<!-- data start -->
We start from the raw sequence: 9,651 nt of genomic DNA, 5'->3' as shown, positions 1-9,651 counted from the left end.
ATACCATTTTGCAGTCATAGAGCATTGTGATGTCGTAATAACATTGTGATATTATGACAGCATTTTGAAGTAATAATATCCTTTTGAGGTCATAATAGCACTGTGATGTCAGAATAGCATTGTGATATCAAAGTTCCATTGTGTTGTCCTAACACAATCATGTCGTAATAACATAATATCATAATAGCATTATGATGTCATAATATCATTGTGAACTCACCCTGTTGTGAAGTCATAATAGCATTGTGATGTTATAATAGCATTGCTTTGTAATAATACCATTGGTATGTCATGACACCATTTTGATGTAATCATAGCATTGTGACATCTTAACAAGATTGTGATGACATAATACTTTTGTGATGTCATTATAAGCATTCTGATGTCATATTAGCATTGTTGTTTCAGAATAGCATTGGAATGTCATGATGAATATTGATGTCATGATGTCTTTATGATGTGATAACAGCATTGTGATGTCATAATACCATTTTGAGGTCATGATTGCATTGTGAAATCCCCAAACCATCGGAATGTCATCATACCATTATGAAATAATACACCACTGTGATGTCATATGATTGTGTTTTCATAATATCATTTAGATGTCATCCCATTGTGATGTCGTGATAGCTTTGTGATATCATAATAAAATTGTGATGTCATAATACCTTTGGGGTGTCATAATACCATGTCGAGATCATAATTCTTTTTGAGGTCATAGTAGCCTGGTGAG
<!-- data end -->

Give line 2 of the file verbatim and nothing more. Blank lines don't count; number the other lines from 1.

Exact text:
ATACCATTTTGCAGTCATAGAGCATTGTGATGTCGTAATAACATTGTGATATTATGACAGCATTTTGAAGTAATAATATCCTTTTGAGGTCATAATAGCACTGTGATGTCAGAATAGCATTGTGATATCAAAGTTCCATTGTGTTGTCCTAACACAATCATGTCGTAATAACATAATATCATAATAGCATTATGATGTCATAATATCATTGTGAACTCACCCTGTTGTGAAGTCATAATAGCATTGTGATGTTATAATAGCATTGCTTTGTAATAATACCATTGGTATGTCATGACACCATTTTGATGTAATCATAGCATTGTGACATCTTAACAAGATTGTGATGACATAATACTTTTGTGATGTCATTATAAGCATTCTGATGTCATATTAGCATTGTTGTTTCAGAATAGCATTGGAATGTCATGATGAATATTGATGTCATGATGTCTTTATGATGTGATAACAGCATTGTGATGTCATAATACCATTTTGAGGTCATGATTGCATTGTGAAATCCCCAAACCATCGGAATGTCATCATACCATTATGAAATAATACACCACTGTGATGTCATATGATTGTGTTTTCATAATATCATTTAGATGTCATCCCATTGTGATGTCGTGATAGCTTTGTGATATCATAATAAAATTGTGATGTCATAATACCTTTGGGGTGTCATAATACCATGTCGAGATCATAATTCTTTTTGAGGTCATAGTAGCCTGGTGAG